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How A Column still Works

Views: 6     Author: Site Editor     Publish Time: 2024-03-11      Origin: Site

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Column stills (also called continuous stills) are a more advanced type of still that have been around for about two centuries, with former Irish tax collector Aeneas Coffey inventing his Coffey still in the 1830s. While his invention was not the first continuous distillation system, it certainly had the greatest impact. Today, his designs have gone through countless iterations, producing everything from vodka to whiskey and everything in between. Compared with pot stills, column stills can continue to distill, have higher production efficiency, and produce higher alcohol concentrations, generally up to 95%. They are generally composed of two columns, one for the analyzer and one for the distillation. There are distillation plates or trays placed at certain intervals in the tower. After preheating, the original wine slurry is introduced into the top of the analyzer. After the alcohol is separated through the thin plates, it flows into the bottom of the rectifier.

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There are distillation plates or trays placed at certain intervals in the tower still. The preheated material to be distilled (often called "feedstock" in industry jargon) is pumped onto a feed plate somewhere in the middle of the column. Fresh steam enters the tower from the bottom and travels upward, eventually coming into contact with the feedstock. The steam volatilizes (evaporates) components of the feedstock, such as flavor compounds and the all-important ethanol, which continue to move up the column in the form of vapor. The heavier components of the feed continue downward, leaving the still as the "bottom".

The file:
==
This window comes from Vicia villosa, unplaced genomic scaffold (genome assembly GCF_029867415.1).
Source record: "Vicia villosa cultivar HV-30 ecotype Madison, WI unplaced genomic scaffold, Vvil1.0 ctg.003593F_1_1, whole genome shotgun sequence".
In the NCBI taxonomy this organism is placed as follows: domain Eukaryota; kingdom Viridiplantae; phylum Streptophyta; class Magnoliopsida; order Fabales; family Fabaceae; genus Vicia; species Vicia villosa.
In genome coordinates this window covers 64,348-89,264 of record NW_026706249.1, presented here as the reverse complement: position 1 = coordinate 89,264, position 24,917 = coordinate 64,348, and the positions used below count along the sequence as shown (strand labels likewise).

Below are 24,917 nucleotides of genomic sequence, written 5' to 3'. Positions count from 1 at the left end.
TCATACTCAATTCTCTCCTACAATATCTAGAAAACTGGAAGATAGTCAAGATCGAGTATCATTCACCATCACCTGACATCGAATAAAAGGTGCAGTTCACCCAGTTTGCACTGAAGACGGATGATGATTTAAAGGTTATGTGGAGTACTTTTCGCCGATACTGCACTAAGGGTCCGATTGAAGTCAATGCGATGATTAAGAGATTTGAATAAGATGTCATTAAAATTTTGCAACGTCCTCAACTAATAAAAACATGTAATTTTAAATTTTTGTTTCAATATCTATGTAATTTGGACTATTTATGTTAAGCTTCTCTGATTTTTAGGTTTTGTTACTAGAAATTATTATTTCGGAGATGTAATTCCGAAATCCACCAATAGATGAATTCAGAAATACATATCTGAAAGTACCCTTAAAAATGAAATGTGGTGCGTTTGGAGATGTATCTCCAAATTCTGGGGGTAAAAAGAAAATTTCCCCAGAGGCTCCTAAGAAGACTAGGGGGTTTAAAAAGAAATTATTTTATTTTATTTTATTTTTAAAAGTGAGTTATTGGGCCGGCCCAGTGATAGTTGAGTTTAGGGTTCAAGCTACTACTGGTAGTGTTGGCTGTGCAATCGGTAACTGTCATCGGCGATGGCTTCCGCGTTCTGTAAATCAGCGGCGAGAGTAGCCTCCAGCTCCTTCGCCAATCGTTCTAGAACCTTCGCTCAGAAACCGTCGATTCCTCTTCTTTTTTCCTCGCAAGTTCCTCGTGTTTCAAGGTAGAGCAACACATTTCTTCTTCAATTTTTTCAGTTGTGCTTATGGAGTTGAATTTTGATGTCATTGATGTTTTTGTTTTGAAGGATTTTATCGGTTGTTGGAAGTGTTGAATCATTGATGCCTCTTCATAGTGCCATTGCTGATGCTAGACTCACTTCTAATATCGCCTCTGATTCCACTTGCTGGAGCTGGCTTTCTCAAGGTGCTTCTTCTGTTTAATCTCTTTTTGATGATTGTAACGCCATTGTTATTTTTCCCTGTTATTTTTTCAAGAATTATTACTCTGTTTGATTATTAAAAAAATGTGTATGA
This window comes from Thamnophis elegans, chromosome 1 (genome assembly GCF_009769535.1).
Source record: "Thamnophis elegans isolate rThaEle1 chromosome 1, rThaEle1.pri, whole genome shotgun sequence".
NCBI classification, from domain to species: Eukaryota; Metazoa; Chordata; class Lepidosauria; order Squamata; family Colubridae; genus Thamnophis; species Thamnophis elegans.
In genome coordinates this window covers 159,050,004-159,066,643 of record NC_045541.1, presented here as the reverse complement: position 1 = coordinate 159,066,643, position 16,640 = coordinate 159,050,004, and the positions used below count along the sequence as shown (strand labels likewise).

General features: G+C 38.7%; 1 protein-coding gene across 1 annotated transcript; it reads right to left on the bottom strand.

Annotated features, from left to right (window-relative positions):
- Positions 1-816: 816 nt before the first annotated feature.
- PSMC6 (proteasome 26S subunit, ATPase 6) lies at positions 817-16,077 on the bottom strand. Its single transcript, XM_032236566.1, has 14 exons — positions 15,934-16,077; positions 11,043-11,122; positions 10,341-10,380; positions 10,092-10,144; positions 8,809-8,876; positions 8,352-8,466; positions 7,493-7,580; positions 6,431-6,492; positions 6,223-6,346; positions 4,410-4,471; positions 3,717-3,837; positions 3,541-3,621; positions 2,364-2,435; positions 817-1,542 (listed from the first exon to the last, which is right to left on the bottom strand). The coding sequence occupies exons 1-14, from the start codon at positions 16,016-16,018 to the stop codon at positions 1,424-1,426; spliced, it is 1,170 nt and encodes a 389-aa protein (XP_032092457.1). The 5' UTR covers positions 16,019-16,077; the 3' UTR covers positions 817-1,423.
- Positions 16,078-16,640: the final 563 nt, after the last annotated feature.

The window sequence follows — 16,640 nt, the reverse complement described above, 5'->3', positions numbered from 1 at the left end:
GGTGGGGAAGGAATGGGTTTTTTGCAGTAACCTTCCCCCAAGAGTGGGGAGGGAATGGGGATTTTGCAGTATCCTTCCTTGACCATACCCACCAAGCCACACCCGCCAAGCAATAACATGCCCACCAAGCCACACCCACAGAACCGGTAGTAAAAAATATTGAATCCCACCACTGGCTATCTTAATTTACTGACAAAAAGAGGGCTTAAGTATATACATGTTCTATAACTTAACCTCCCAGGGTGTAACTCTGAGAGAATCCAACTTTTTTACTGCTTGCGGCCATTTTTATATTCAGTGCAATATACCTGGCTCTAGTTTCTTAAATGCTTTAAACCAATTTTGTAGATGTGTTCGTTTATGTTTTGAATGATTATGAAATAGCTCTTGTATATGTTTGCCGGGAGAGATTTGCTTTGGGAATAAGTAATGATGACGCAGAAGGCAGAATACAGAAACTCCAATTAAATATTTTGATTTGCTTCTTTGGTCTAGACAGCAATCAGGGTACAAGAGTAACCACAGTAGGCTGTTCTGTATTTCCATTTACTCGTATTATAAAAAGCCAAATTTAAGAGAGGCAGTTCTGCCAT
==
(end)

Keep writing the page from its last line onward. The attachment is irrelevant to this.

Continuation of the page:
As the vapors move up through the tower, they come into contact with each successive plate. In a way, each tray behaves like a miniature cycle, with the more volatile compounds continuing upward while the heavier, less volatile compounds flow back and fall out of the column. To assist this reflux system, there is usually some form of precondenser at the top of the column through which the coolant flows. This helps establish a temperature gradient throughout the column, with the plates near the precondenser being slightly cooler than the plates below. Therefore, the more trays there are in a distillation column, the greater the temperature gradient and therefore more reflux, forcing more compounds to break off and be removed from the final spirit. The lightest compounds, such as the toxic methanol found in the overhead fraction of a pot still, are removed through the highest plate in the column, while the product or alcohol plate allows the distillate to flow out through a condenser several plates below.


In short, there are 5 steps in total.

1.Heating and Evaporation:

 The mixture is initially heated, causing the liquid components to evaporate. This occurs in the reboiler at the bottom of the column. 

2. Rising Process:

 Vapor ascends through the column, which may contain packing material like ceramic or metal to increase surface area, promoting more condensation and evaporation.

3.Condensation and Liquefaction:

 As vapor ascends, the top of the column is cooler, causing the vapor to condense back into liquid. These liquid components then descend along the height of the column. 

4. Separation: 

Due to the different rates of descent and ascent in the column, the liquid mixture gradually stratifies. Lighter components may condense at the top, while heavier ones liquefy at the bottom.

5.Product Collection: 

Ultimately, different purity components can be collected from various heights in the column. This is the process, for instance, in alcohol distillation to obtain high-purity ethanol.


This intricate process of heating, vaporizing, condensing, and separating enables the column still to effectively isolate and collect distinct components from the original mixture.


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